Gulf banks' strong capitalisation supports resilience to cyber risk: S&P Global Ratings
May 17 2022 07:38 PM
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The risk of cyberattacks appears even higher for banks with greater geographic diversification

Banks in the Gulf Co-operation Council (GCC) are managing their exposure to cyber risk effectively, including through investment in digital security, S&P Global Ratings has said in a report.
Banks in the GCC have reported only a handful of minor cyberattacks over the past decade. Yet, management of cyber risk has taken on greater importance as the region's banks moved activities to online platforms during the pandemic, S&P Global Ratings said in a report entitled ‘Gulf Banks' Strong Capitalisation Supports Resilience to Cyber Risk’, published Tuesday.
That shift has been conducted with minimal disruption, thanks to years of investment in infrastructure and systems. At the same time the banks' strong profitability, capitalisation, and liquidity provide a financial buffer against potential incidents, said S&P Global Ratings.
Guidewire, a cyber security specialist, estimates that the region's top 19 banks (for which data was available) would suffer an average 7.5% fall in net income and a 0.6% decline in equity, based on figures from the end of 2021, under a high-severity cyber incident; at the same time, the banks' average operational risk capital charge was 3.6% of total equity.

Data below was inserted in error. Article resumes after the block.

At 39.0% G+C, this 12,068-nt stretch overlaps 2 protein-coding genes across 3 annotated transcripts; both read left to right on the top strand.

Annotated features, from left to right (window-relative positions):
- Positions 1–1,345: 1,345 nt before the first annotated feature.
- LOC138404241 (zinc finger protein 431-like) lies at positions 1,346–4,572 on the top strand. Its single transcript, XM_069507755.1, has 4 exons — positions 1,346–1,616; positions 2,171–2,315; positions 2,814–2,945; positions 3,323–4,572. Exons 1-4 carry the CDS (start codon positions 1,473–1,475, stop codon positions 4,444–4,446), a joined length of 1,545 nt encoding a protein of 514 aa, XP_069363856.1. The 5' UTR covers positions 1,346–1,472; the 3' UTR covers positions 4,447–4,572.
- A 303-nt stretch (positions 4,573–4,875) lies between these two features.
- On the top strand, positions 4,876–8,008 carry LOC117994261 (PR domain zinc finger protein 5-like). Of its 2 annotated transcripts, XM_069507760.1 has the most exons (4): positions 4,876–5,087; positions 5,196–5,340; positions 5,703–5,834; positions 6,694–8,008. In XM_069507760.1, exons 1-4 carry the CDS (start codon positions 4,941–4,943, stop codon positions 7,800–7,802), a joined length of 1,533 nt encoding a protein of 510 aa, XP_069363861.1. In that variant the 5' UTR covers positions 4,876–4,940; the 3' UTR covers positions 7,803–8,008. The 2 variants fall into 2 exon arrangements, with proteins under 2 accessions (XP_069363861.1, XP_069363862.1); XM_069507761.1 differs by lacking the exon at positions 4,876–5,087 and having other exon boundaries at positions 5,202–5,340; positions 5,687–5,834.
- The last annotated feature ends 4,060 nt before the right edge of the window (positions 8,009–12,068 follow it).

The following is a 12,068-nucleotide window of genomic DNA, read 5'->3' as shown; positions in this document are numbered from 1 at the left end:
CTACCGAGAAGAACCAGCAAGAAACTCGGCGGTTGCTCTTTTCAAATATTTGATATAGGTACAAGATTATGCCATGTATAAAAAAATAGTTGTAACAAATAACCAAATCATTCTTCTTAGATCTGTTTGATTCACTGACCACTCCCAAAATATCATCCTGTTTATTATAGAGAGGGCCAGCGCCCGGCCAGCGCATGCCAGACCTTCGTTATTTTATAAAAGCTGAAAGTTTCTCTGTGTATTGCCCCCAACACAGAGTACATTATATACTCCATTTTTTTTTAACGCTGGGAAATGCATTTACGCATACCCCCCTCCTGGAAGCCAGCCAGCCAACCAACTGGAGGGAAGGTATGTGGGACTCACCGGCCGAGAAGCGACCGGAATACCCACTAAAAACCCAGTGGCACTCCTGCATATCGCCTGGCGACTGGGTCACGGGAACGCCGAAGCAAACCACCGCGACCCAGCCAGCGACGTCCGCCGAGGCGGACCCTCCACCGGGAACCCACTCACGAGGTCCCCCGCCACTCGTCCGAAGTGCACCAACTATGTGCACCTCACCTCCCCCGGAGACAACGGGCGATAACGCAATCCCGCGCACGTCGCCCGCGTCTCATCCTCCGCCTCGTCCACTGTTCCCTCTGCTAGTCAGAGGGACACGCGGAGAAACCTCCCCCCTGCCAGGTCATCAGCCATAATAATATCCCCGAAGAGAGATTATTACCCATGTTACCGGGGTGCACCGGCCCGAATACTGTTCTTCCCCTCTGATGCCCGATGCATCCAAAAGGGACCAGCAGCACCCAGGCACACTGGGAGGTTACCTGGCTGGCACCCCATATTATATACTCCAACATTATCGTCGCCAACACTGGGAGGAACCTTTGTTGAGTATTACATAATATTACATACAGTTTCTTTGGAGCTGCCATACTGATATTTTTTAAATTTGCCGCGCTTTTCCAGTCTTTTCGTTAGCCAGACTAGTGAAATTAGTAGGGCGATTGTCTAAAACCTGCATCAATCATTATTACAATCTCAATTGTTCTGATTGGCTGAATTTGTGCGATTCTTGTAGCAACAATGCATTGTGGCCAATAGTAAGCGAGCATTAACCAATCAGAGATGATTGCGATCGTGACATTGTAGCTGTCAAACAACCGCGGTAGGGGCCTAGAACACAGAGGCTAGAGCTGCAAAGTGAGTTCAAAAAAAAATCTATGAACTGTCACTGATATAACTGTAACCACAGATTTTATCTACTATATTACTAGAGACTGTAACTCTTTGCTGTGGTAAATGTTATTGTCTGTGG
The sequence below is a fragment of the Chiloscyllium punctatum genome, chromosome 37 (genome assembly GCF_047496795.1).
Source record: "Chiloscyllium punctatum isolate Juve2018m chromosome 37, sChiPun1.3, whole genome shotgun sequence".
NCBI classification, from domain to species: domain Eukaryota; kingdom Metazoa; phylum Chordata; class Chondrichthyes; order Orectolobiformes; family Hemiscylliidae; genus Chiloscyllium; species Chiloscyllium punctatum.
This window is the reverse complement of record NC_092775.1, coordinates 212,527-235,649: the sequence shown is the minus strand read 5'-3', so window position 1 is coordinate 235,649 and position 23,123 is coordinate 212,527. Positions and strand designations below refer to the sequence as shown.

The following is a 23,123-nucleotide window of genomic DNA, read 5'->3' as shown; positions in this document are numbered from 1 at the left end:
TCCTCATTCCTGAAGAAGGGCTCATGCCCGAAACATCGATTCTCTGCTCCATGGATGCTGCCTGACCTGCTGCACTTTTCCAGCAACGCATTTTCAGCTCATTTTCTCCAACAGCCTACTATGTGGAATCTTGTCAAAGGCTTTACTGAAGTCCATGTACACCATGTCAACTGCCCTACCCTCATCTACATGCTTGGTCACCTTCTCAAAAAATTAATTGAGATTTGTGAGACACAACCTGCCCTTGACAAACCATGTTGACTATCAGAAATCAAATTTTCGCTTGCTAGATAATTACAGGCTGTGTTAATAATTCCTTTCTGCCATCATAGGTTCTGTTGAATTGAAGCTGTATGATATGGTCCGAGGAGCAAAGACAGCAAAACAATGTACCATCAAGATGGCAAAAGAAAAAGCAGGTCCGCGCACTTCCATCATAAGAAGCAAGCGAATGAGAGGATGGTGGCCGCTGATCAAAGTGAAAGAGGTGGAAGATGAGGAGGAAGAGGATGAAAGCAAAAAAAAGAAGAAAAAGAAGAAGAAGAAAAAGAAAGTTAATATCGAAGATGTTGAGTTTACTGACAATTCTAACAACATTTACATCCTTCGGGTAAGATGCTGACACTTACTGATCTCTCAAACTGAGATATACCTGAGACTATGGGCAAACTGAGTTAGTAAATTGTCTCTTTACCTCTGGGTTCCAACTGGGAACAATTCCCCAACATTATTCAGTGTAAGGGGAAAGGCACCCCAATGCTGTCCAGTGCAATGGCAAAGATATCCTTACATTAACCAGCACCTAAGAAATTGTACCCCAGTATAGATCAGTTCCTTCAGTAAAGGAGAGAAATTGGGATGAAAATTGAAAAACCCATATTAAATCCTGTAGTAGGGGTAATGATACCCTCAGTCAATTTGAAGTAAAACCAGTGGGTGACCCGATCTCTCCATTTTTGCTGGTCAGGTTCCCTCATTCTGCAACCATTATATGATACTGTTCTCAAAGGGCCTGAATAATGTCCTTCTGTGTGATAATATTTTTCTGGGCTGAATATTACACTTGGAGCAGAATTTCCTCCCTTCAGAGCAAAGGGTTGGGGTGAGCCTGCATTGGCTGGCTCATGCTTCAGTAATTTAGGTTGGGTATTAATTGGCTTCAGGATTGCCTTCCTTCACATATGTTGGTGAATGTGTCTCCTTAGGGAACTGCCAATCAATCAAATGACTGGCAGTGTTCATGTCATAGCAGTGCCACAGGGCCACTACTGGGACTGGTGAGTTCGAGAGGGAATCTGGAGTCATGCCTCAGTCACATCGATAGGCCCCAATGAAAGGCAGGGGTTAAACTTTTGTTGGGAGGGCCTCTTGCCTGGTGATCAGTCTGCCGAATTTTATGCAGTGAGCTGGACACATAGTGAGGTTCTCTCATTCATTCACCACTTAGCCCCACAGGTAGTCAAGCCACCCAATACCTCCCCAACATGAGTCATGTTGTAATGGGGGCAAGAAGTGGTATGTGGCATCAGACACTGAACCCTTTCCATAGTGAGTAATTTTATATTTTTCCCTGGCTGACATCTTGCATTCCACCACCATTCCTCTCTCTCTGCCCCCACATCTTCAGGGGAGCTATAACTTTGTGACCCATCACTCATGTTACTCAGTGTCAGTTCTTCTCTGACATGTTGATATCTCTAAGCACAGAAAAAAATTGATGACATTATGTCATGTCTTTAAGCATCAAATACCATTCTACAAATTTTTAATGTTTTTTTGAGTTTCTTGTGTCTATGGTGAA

“We believe the data suggests that GCC banks appear to have sufficient operational risk capital to cover losses related to cyber risk.
The risk of cyberattacks appears even higher for banks with greater geographic diversification (particularly those with operations in regions more prone to cyber-attacks than the GCC) and banks with extensive retail operations, which have proven more likely to attract the interest of hackers.”
Guidewire's findings suggest that the cyber risk profile of GCC banks is comparable to developed markets, rather than emerging market banks. It is notable that emerging markets are significantly more prone than the GCC to indirect business interruption issues, which stem from problems at third-party service providers.
“That could be explained by GCC countries' significant investment in infrastructure, which appears to have reduced indirect business interruption risks,” S&P Global Ratings said.



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